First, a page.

Vitamin B12 testing is a bit controversial among practicing doctors and scientists. The widely used standard blood test for Vitamin B12 only measures the total amount of vitamin B12 in your blood – this is a combination of “active” as well as the “inactive” forms. If a significant amount of the vitamin B12 in your blood is inactive, a blood test may show that you have normal Vitamin B12 levels, even though your body cannot use much of it.Sometimes it is helpful to just look at the size of your red blood cells or the microcytic volume to see whether they are larger than normal.
The gold standard for Vitamin B12 testing is known as MMA – Methylmalonic acid. However, it is often expensive and cost-prohibitive. This is considered an organic acid test that requires B12 to be synthesized and will tell you how much Vitamin B12 is actually synthesized in the tissue.We can order this test individually and it is included in some of our Hormone panels and functional health assessments.Again this test is controversial and not all doctors agree on it’s use. So often in practice, we may simply use a patients history and symptoms alongside a basic CBC (complete blood Count) and a short therapeutic trial of Vitamin B12 injections.
Why are injections better? Why not just a daily pill?
B12 injections (intramuscular) offer the advantage of 100% absorption and immediate availability to the body. Injections that go directly into the blood stream bypass digestion (stomach acidity, liver conjugation, kidney excretion) and also can help people with malabsorption issues like those who have intestinal disorders (Crohn’s and Ulcerative Colitis) or have undergone intestinal surgeries. Also, absorption of B12 sublingual drops, chews or capsules is significantly reduced in time as one takes them so the dose must go up continuously in order to achieve the same results.
A B12 deficiency can result from a lack of intrinsic factor, a substance that is secreted in the stomach and needed to absorb B12. One cause is low hydrochloric acid (HCL) in the stomach. This can be aggravated by chronic use of prescription and non-prescription acid blockers. Low HCL is also common in elderly populations. The presence of a bacterium (Helicobacter pylori) associated with stomach ulcers has also been associated with low B12 levels.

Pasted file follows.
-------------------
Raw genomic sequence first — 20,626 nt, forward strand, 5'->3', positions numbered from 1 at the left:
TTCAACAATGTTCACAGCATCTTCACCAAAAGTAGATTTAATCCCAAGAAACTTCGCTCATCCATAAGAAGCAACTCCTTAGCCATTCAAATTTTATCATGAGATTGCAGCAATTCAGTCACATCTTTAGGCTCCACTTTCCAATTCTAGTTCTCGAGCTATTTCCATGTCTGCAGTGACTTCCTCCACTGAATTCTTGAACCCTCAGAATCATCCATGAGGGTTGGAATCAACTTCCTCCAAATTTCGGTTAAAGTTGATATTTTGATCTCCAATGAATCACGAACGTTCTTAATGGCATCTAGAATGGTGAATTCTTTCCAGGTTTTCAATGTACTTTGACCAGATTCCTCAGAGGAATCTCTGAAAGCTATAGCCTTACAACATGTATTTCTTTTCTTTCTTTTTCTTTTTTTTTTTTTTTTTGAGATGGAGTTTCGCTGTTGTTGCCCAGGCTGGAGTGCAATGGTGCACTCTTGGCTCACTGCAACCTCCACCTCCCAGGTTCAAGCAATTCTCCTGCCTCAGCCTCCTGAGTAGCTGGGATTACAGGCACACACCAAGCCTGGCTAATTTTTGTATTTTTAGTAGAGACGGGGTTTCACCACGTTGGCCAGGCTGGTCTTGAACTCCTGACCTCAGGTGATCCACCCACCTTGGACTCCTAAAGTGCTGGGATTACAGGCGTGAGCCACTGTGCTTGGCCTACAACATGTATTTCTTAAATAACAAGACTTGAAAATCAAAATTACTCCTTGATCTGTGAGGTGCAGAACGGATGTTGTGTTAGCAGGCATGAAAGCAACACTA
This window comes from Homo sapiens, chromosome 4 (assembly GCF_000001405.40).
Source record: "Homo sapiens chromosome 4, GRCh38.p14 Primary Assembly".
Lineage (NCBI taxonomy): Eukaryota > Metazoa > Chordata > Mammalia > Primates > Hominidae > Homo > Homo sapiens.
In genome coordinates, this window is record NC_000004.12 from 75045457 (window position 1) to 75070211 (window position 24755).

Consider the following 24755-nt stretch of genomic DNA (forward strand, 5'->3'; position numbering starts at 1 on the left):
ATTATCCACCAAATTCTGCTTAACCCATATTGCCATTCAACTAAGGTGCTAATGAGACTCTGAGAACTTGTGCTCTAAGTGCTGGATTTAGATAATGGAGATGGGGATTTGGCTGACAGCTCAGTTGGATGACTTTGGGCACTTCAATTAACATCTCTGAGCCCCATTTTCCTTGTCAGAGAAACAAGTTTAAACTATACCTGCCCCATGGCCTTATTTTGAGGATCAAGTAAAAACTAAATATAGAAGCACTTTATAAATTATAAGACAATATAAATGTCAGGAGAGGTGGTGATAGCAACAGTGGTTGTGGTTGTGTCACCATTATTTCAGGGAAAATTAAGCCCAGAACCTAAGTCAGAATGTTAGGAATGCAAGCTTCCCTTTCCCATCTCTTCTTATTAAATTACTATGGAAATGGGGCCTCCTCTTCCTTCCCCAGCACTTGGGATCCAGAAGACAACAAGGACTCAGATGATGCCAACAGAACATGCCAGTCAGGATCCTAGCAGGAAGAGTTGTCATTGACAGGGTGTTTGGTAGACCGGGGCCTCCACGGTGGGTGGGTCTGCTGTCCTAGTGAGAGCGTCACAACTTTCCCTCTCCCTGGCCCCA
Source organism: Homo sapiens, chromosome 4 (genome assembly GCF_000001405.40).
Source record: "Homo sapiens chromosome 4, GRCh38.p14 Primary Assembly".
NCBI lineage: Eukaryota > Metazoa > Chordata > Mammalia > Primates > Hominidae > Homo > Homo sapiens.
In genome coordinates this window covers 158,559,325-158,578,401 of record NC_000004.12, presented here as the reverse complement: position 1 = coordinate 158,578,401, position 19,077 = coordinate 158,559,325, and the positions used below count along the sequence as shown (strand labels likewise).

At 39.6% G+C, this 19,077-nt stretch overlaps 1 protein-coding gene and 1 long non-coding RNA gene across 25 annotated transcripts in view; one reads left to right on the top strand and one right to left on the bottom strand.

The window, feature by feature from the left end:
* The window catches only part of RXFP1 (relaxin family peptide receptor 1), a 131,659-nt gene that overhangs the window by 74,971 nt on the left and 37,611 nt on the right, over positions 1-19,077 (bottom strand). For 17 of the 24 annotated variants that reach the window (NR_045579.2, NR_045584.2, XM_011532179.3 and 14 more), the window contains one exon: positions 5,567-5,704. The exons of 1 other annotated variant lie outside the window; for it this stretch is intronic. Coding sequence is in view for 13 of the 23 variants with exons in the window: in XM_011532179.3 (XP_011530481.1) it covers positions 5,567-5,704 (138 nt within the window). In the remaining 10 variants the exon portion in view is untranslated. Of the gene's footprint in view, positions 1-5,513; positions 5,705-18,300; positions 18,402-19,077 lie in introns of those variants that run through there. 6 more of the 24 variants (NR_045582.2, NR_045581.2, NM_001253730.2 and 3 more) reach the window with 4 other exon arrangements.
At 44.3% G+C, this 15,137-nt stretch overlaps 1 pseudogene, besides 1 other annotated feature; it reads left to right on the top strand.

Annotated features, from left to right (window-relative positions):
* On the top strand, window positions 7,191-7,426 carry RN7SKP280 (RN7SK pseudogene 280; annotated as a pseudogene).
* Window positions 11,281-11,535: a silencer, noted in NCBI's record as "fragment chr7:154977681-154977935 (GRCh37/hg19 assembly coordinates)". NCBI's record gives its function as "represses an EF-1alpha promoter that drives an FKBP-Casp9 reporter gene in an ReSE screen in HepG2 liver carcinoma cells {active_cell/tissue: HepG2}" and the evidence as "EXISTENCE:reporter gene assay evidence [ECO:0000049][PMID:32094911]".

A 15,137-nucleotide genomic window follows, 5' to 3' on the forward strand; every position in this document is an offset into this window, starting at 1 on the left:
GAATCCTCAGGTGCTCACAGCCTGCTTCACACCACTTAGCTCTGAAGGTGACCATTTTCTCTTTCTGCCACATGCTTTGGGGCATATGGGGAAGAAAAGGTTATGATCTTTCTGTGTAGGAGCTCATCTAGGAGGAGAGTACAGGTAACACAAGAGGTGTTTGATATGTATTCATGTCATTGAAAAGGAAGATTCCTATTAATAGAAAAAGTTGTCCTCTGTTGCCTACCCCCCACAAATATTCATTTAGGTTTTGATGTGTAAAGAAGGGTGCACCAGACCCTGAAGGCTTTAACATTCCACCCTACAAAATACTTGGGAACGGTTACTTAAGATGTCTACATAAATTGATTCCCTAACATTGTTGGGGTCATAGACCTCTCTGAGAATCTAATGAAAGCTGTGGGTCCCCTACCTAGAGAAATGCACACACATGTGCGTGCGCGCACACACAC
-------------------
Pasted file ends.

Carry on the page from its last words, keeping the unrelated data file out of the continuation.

Why would you use it? What are the benefits?
There are several reasons WHY.
- The injection contains 400+ times more vitamin B12 than the recommended daily dosage.
- When injected intramuscularly (in the posterior deltoid of the shoulder or in the gluteus of buttocks), vitamin B12 is easily and quickly absorbed by the body to be utilized in the formation of red blood cells, and maintenance of a healthy nervous and cardiovascular system.
- The 3 major health benefits of vitamin B12 injections are an increase in energy, improved sleep patterns, and a feeling of alertness.
- Deficiencies can cause mood swings, impaired brain function, tingling, and numbness. Anemia can also result from a deficiency in vitamin B12.
- Prevents irreversible neurological impairment – peripheral and central nervous system deterioration can occur due to a vitamin B12 deficiency. Its deficiency has been linked to demyelination of the nerves and the onset of Alzheimer’s disease and dementia.
- It reduces serum homocysteine levels (this is an amino acid, a breakdown product of protein metabolism) which when elevated has been linked to an increased risk of heart attacks and strokes. In fact, in January 2019, a Canadian published study from a combination of Canadian Universities including UBC concluded that Low Vitamin B12 and High homocysteine levels remain common in patients with stroke and TIA (Transient Ischaemic Attack) and because these conditions are easily treated and have serious consequences, all patients with stroke/TIA should have their serum B12 and homocysteine levels measured.
- It naturally declines with advancing age; the same happens with the production of HCL too making elderly population very vulnerable to B12 deficiency.
Is it safe?
There is also no risk of overdose of this vitamin; it has no upper limit in dosing.
In practice, some of my patients have reported that ingested vitamin B12 supplements didn’t help their symptoms but injectable vitamin B12 did help. Depending on the patient, we may start with one injection 2X/week for one week, then 1X/week for 4-6 weeks, then every 1-3 months for maintenance. An initial consultation and some basic blood work are often required.